“The mother and sister almost survive the test, but the father rejects him from the start. (Angus 264). The relationship with his father was reflected in Kafka’s, The Metamorphosis. In the book, Mr. Samsa displayed a violent temper from the very first encounter with the transformed Gregor. “When he chased Greggor back into the room, he kicked him in the back as he reached for the door. ” (Kafka). Kafka illustrates that imbalance in family responsibility results in resentment and hatred. “All our knowledge of Kafka’s life and story technique suggests that it is a precipitation in fantasy of his lifelong sense of loneliness and exclusion. ” (Angus 264).

Quite apart from his isolation within his family, Kafka also felt isolated from the rest of society. Both Samsa and Kafka experienced the difficulties of living in a modern society and the struggle for acceptance of others when in a time of need. Also the lack of affection in Kafka’s childhood is a cause of feeling isolation that both Samsa and Kafka felt. Kafka never seemed to keep a wife. He was engaged twice but both times he was the one that ended the engagement. In The Metamorphosis, Gregor Samsa says “Constantly seeing new faces, no relationships that last or get more intimate. (Kafka).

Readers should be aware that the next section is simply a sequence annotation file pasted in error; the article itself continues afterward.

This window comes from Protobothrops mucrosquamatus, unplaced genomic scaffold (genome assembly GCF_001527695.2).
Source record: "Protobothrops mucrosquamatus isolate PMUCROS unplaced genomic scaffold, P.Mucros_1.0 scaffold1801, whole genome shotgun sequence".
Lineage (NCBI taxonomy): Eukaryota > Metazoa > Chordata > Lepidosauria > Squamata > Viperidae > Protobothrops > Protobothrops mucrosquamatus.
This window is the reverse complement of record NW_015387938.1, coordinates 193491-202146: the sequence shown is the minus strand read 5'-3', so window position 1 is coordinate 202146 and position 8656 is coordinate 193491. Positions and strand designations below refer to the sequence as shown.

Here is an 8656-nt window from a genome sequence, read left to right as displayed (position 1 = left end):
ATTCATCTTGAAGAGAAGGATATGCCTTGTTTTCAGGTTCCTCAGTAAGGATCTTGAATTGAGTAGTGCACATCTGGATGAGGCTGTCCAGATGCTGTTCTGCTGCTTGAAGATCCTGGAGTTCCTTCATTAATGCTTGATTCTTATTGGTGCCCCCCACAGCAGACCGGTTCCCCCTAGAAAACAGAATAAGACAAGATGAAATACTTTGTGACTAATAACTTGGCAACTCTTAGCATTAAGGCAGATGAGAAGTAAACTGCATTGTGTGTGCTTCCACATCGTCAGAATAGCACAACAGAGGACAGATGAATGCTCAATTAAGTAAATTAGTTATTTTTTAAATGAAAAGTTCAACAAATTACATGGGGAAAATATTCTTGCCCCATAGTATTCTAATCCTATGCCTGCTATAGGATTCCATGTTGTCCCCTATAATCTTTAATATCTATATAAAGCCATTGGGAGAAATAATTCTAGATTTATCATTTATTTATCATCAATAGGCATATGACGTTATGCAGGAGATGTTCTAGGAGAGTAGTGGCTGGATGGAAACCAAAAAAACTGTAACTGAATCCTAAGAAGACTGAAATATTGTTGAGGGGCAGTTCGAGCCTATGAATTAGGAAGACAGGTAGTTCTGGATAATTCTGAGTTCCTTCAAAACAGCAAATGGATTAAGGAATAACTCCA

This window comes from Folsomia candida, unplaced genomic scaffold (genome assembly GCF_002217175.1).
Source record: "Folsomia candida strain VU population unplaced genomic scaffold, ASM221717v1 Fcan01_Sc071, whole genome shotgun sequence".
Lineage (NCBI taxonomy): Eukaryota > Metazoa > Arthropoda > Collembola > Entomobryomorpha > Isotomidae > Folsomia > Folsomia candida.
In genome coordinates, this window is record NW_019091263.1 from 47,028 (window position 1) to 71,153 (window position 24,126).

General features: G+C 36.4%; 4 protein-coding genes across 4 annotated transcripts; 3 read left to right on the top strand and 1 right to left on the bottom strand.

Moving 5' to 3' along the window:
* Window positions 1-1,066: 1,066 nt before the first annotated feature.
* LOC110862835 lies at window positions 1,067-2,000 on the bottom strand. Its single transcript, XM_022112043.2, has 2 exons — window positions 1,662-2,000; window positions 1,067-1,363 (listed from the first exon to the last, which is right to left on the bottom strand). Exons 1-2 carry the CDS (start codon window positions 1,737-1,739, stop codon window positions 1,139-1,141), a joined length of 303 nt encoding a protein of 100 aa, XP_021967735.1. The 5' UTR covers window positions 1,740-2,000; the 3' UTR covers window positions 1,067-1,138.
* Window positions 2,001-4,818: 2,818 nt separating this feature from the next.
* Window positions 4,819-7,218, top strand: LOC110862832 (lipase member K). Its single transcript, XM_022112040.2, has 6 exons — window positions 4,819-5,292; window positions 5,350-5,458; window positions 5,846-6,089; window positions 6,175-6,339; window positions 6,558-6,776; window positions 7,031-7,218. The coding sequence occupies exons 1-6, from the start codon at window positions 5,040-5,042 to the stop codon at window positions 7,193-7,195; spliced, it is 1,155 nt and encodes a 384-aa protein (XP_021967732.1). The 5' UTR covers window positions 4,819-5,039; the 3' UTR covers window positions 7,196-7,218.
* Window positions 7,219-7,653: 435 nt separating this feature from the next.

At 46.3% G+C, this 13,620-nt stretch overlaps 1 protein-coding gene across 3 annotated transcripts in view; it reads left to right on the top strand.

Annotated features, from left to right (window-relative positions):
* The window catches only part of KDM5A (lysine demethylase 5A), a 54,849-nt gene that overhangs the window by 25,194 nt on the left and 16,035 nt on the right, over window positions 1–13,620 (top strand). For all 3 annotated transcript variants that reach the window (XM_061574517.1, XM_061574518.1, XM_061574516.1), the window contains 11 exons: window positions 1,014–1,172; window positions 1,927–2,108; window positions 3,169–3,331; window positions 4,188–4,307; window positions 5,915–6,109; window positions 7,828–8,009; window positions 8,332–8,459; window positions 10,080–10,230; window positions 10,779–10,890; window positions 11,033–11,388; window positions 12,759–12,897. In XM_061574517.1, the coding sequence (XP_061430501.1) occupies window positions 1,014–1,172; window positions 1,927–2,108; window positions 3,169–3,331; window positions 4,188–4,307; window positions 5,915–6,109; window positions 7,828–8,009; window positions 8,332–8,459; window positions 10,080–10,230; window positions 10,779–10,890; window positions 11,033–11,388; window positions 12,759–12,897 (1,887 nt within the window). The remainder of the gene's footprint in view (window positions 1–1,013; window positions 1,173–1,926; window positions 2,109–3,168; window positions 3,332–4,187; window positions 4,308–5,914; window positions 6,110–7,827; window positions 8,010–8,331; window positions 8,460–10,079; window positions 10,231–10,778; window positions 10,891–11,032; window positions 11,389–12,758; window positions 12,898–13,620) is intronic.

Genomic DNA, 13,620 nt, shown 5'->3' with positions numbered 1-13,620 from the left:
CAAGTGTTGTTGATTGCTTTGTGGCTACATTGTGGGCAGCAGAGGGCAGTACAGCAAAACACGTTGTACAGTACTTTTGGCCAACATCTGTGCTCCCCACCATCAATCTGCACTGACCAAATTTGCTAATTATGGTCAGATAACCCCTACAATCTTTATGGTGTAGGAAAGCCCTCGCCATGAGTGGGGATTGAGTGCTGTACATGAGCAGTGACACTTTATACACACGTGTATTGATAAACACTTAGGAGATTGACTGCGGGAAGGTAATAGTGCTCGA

Gregor Samsa was a character that endured seclusion and exile like no other. Gregor adopts the precaution “of locking all the doors during the night even at home. ” (Kafka). In this quote, the lock symbolizes Gregor’s wish to isolate himself from his family and society due to his anger. “Into a room in which Gregor ruled the bare walls all alone, no human being inside Grete was ever likely to set foot. ” (Kafka 34). The way Samsa was portrayed by his own family was the main cause of the feelings in which Gregor felt.

His family purely the basis of the isolationism. Throughout the book, The Metamorphosis, Kafka creates Gregor to express his own feelings of isolation and alienation. “Reminded even his father that Gregor was a member of the family, in spite contrary, it was the commandment of family duty to swallow their disgust and endure him, endure him and nothing more. ” (Kafka). Kafka, in a similar situation, uses Gregor transforming into a bug as a way of exaggerating himself, trying to express his feelings and point of view.